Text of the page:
Trolling for brides-to-be
The day after I changed my status on Facebook to read "engaged to" ... the social network's ad server had found me. Pretty much the only Facebook ads I have seen in that right-hand column since that day two months ago are for wedding photographers, bridesmaid dresses and exotic honeymoon trips.
Of course, I haven't done anything to prevent this. I entered a Nordstrom Weddings Facebook sweepstakes a week ago (C'mon $20K!), and I'm constantly cruising the Web for things that only brides-to-be must search for on a regular basis (what flowers are in-season in Maine in August? What is the right time to send a save-the-date?), so that the search engines at large have now caught on to me.
And thanks to The Knot, a magazine and online destination for modern brides, my mailing and e-mail address are now on file with every possible wedding vendor in the New York City area. Of course, as a wedding amateur I opted in to receive all of these marketing materials, because I want to be invited to my local Macy's and Crate & Barrel's registry "Wedding Registry" parties, as well as receive the editorial tips that accompany much of this, including what types of gifts to get groomsmen.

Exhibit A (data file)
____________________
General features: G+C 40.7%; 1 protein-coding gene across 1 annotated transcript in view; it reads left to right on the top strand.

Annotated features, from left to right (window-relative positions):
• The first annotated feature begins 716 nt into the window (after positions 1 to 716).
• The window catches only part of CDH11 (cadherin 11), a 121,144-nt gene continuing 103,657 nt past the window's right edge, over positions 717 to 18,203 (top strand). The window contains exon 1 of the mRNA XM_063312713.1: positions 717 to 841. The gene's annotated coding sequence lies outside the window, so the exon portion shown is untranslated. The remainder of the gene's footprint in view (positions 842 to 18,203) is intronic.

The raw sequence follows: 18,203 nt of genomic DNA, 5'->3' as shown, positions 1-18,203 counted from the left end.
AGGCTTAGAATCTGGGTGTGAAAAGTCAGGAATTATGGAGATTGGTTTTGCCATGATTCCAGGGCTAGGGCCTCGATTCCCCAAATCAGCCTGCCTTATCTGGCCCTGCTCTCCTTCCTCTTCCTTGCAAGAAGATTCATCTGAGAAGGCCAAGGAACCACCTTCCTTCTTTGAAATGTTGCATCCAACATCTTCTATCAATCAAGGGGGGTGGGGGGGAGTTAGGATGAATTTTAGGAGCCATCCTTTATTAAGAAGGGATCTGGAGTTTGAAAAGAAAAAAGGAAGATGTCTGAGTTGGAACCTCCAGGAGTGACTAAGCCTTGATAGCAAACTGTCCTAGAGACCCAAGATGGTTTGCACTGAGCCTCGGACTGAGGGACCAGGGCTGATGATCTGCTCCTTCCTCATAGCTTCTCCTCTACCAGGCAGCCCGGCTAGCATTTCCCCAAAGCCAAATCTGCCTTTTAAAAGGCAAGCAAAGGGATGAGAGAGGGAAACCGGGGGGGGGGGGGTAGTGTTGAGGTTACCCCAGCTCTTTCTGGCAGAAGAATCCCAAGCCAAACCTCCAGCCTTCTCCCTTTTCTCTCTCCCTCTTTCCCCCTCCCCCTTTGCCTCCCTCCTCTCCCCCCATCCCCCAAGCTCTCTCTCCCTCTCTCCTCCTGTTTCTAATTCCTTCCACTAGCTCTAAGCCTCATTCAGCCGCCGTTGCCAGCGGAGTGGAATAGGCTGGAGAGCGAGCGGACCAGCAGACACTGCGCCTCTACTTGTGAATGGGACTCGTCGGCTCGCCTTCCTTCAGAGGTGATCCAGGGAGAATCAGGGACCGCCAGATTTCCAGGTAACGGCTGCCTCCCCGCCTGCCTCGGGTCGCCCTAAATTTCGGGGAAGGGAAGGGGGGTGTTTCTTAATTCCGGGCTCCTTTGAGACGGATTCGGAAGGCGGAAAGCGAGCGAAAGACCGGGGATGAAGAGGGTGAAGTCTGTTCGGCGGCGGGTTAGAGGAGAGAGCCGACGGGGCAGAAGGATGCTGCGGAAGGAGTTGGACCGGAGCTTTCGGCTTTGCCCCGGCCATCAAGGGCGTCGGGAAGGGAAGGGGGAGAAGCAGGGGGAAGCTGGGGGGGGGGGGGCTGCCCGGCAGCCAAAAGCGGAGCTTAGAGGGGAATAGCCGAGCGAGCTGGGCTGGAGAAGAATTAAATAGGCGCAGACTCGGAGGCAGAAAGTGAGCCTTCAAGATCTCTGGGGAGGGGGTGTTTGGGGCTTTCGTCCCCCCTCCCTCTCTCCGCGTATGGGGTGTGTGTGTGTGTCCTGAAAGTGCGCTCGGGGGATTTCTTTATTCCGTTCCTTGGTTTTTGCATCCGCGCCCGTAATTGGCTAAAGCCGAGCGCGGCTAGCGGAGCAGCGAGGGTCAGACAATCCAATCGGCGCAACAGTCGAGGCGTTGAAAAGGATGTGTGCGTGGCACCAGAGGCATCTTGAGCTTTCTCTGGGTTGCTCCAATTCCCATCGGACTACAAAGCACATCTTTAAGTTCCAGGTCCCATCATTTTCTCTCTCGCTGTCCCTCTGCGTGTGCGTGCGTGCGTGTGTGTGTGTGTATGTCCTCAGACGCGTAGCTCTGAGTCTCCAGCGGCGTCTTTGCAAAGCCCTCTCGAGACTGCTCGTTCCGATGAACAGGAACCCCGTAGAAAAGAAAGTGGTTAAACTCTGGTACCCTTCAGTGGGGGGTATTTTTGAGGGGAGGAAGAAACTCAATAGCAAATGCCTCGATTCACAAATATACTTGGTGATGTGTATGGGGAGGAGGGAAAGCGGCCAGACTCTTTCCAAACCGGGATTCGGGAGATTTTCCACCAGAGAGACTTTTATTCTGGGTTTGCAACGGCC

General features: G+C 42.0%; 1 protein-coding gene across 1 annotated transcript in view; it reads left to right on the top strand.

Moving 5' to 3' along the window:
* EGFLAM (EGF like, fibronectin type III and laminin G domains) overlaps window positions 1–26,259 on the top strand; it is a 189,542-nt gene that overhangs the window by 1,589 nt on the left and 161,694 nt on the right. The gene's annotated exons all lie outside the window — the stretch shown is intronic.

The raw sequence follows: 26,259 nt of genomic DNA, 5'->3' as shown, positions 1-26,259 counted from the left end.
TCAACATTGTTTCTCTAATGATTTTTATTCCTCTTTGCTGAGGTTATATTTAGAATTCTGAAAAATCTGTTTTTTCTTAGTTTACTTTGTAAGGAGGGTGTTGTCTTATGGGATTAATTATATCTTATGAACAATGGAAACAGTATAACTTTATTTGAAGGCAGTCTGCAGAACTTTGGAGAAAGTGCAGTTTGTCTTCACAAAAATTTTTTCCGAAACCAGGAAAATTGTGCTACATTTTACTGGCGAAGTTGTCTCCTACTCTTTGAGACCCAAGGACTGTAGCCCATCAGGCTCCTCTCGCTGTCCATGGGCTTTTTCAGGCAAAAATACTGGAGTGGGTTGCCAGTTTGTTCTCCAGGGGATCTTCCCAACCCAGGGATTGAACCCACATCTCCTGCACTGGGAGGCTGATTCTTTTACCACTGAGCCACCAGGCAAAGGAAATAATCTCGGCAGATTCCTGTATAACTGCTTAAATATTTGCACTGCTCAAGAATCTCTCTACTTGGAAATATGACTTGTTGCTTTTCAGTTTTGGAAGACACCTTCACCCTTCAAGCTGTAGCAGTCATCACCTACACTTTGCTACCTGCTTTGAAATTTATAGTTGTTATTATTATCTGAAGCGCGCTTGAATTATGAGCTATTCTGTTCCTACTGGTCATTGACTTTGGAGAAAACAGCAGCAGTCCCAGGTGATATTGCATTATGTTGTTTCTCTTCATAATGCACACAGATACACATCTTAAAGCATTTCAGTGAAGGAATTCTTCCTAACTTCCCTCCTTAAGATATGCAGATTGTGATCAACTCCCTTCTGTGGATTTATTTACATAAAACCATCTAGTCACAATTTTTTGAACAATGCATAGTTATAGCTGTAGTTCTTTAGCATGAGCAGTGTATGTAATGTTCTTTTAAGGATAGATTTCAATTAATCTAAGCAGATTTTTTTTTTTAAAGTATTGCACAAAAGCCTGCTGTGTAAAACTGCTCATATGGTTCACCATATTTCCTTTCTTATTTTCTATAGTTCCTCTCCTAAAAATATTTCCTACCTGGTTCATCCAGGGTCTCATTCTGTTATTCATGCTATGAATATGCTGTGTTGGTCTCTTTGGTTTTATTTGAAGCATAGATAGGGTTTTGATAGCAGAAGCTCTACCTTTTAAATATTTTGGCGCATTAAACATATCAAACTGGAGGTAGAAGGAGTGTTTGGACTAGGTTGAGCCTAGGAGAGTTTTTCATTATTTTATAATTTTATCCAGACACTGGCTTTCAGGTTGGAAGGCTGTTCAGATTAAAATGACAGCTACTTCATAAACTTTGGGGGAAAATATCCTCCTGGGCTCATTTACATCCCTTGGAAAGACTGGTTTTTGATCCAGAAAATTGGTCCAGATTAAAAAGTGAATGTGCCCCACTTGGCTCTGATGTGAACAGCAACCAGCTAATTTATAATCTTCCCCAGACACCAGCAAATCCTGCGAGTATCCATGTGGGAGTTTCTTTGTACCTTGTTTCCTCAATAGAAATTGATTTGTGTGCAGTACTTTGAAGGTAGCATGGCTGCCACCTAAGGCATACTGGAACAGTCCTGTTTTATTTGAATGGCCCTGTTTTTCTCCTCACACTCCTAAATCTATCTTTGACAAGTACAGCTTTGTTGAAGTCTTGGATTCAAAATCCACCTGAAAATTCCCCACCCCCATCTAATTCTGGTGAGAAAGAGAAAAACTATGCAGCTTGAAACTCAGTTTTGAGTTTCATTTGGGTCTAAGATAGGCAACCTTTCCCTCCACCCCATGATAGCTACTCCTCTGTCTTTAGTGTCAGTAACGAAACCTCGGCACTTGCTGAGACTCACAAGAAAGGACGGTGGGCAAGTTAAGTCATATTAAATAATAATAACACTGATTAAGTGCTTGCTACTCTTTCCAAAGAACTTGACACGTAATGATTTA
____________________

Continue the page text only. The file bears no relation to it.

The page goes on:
At the same time, I'm struck by the incredible world of niche direct marketing I've entered. I've become hyper-focused on which marketers are making my year-long planning easy and which are not. One e-commerce dress vendor allowed me to e-mail pictures of potential gowns to friends, but I couldn't share them on Facebook where I would have enjoyed seeing the votes tally up. Another vendor had included their winter wedding insert within their Facebook page, and I was able to easily share it among my bridesmaids. They quickly picked their favorites in a social shopping coup!